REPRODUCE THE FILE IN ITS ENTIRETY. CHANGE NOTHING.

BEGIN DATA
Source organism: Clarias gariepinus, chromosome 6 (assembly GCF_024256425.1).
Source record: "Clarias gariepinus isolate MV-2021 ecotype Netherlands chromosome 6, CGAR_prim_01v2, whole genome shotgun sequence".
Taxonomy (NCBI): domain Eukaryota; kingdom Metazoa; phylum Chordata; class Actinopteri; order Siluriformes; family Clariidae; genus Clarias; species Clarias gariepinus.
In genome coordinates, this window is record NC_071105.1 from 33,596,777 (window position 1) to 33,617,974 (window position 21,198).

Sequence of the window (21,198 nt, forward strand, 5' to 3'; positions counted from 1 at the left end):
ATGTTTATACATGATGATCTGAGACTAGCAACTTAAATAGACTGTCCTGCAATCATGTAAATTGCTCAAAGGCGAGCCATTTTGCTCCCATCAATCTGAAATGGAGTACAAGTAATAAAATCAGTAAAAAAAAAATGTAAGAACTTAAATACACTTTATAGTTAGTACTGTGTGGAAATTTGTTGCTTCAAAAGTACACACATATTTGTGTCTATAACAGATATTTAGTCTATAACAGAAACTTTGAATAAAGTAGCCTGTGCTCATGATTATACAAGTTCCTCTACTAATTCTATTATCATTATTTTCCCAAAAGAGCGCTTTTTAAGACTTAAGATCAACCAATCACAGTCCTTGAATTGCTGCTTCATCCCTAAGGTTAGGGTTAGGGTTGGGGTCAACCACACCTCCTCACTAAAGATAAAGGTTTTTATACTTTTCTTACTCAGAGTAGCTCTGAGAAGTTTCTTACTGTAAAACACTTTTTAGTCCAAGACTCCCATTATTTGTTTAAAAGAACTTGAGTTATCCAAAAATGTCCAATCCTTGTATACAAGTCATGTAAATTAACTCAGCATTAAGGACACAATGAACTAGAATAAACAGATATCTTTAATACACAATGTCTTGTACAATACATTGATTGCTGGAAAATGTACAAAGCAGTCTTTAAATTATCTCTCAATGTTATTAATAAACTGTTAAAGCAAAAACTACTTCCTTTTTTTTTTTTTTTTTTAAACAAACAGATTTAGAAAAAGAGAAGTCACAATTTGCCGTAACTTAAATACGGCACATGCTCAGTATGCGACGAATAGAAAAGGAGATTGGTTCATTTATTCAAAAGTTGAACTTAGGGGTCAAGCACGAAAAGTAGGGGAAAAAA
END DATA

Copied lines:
Source organism: Clarias gariepinus, chromosome 6 (assembly GCF_024256425.1).
Source record: "Clarias gariepinus isolate MV-2021 ecotype Netherlands chromosome 6, CGAR_prim_01v2, whole genome shotgun sequence".
Taxonomy (NCBI): domain Eukaryota; kingdom Metazoa; phylum Chordata; class Actinopteri; order Siluriformes; family Clariidae; genus Clarias; species Clarias gariepinus.
In genome coordinates, this window is record NC_071105.1 from 33,596,777 (window position 1) to 33,617,974 (window position 21,198).

Sequence of the window (21,198 nt, forward strand, 5' to 3'; positions counted from 1 at the left end):
ATGTTTATACATGATGATCTGAGACTAGCAACTTAAATAGACTGTCCTGCAATCATGTAAATTGCTCAAAGGCGAGCCATTTTGCTCCCATCAATCTGAAATGGAGTACAAGTAATAAAATCAGTAAAAAAAAAATGTAAGAACTTAAATACACTTTATAGTTAGTACTGTGTGGAAATTTGTTGCTTCAAAAGTACACACATATTTGTGTCTATAACAGATATTTAGTCTATAACAGAAACTTTGAATAAAGTAGCCTGTGCTCATGATTATACAAGTTCCTCTACTAATTCTATTATCATTATTTTCCCAAAAGAGCGCTTTTTAAGACTTAAGATCAACCAATCACAGTCCTTGAATTGCTGCTTCATCCCTAAGGTTAGGGTTAGGGTTGGGGTCAACCACACCTCCTCACTAAAGATAAAGGTTTTTATACTTTTCTTACTCAGAGTAGCTCTGAGAAGTTTCTTACTGTAAAACACTTTTTAGTCCAAGACTCCCATTATTTGTTTAAAAGAACTTGAGTTATCCAAAAATGTCCAATCCTTGTATACAAGTCATGTAAATTAACTCAGCATTAAGGACACAATGAACTAGAATAAACAGATATCTTTAATACACAATGTCTTGTACAATACATTGATTGCTGGAAAATGTACAAAGCAGTCTTTAAATTATCTCTCAATGTTATTAATAAACTGTTAAAGCAAAAACTACTTCCTTTTTTTTTTTTTTTTTTAAACAAACAGATTTAGAAAAAGAGAAGTCACAATTTGCCGTAACTTAAATACGGCACATGCTCAGTATGCGACGAATAGAAAAGGAGATTGGTTCATTTATTCAAAAGTTGAACTTAGGGGTCAAGCACGAAAAGTAGGGGAAAAAA